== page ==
“In order to capitalize on it, it’s imperative that our nation’s elected representatives work to advance a responsible all-of-the-above energy policy that embraces both renewable energy technologies and traditional resources — including natural gas and coal,” he said.

    Robert Boswell, chairman and CEO of Denver’s Laramie Energy LLC, a private oil and gas firm with operations in the Piceance, said he thinks the USGS’s new assessment that there’s 66 Tcf of natural gas in the region — as dramatic as it is — is low.

    Boswell has worked in the Piceance since 2004 and built two companies there. The first one he sold in 2007 to Plains Exploration & Production Co. for nearly $1 billion. The second, current, iteration of Laramie is the third-largest energy company working the basin.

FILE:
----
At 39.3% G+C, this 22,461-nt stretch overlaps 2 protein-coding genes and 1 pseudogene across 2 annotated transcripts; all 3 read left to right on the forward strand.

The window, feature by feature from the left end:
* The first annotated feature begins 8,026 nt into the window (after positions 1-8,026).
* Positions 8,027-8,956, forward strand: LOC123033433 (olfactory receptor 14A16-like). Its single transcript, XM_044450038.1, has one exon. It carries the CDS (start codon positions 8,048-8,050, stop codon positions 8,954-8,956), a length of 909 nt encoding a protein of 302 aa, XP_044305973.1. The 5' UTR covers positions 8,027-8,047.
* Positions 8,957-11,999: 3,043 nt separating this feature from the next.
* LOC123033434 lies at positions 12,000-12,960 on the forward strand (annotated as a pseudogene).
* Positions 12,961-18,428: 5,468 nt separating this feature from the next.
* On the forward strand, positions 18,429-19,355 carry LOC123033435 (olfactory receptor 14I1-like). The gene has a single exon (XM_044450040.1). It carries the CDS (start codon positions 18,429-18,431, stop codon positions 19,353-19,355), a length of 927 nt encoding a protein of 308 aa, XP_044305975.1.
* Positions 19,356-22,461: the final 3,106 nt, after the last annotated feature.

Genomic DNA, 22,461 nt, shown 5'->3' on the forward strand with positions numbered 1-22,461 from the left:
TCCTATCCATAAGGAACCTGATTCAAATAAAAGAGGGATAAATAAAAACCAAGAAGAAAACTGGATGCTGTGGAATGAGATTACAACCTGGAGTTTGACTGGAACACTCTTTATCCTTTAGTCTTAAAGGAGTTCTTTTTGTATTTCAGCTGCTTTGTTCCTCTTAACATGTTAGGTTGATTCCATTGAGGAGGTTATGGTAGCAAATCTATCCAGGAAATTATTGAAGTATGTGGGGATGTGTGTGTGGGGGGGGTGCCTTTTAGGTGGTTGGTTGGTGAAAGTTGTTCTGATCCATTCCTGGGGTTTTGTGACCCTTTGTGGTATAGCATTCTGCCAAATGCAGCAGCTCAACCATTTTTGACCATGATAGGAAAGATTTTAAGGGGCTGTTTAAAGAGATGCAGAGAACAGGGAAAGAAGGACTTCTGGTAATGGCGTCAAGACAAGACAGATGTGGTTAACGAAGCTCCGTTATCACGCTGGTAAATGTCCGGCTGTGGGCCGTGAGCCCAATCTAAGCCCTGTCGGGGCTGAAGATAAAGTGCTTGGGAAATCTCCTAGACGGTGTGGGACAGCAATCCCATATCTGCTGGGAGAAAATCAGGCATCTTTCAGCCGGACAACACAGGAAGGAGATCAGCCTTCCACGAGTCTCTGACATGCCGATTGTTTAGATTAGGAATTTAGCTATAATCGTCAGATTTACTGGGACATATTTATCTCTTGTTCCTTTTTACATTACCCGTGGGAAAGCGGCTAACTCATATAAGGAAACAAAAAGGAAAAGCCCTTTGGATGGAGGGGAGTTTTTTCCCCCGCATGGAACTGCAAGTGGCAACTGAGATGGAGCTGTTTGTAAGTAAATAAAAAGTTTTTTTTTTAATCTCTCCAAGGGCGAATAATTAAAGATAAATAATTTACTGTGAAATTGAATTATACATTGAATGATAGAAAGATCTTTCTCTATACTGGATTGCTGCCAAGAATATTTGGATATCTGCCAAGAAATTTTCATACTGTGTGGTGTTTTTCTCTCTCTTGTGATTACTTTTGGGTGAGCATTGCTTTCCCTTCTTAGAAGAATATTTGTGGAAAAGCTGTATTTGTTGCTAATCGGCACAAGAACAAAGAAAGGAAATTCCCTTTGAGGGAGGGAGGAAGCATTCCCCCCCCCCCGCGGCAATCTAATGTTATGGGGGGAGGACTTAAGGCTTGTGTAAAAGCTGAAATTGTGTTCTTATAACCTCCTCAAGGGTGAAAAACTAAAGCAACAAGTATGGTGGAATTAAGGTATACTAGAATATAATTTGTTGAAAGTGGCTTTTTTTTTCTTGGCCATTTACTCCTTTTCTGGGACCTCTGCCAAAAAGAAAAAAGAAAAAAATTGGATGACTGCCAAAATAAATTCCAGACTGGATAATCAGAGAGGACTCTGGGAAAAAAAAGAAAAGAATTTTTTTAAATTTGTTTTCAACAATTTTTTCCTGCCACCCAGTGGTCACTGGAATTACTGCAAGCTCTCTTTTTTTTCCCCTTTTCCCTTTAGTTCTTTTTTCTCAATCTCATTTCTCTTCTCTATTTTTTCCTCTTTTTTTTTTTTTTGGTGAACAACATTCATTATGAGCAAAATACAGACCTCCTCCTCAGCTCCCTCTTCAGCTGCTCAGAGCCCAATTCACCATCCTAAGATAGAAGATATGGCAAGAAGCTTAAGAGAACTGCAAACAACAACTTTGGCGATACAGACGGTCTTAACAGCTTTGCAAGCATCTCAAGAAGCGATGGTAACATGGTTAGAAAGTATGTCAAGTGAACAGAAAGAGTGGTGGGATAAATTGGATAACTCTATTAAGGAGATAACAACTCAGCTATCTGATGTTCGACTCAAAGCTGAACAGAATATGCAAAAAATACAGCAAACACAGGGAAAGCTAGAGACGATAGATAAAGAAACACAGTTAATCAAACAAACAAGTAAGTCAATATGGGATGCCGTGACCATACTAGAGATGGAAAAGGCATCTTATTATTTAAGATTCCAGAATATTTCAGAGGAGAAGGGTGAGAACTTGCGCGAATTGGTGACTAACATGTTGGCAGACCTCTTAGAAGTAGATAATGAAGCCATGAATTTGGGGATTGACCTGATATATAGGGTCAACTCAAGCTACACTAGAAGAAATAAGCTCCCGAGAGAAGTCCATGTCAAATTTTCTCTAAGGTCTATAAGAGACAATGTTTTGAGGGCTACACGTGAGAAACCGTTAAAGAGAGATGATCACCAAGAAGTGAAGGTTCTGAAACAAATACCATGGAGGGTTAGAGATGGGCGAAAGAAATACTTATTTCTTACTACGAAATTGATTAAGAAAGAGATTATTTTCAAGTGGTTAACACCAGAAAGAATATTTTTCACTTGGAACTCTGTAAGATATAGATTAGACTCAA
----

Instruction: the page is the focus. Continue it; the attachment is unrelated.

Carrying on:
“I think that’s still low,” Boswell said of the USGS’s 66 trillion Tcf estimate for recoverable reserves.

    “We knew that it [the Piceance] is one of the great basins in North America, and it’s closer to the west coast so we knew that it had potential ,” Boswell said of the company’s decision to focus on western Colorado.

    Cathy Proctor covers energy, the environment and transportation for the Denver Business Journal and edits the weekly “Energy Inc.” newsletter. Phone: 303-803-9233. Subscribe to the Energy Inc. newsletter


    Posted by Dana West @ 9:34 am for Climate Change, Energy |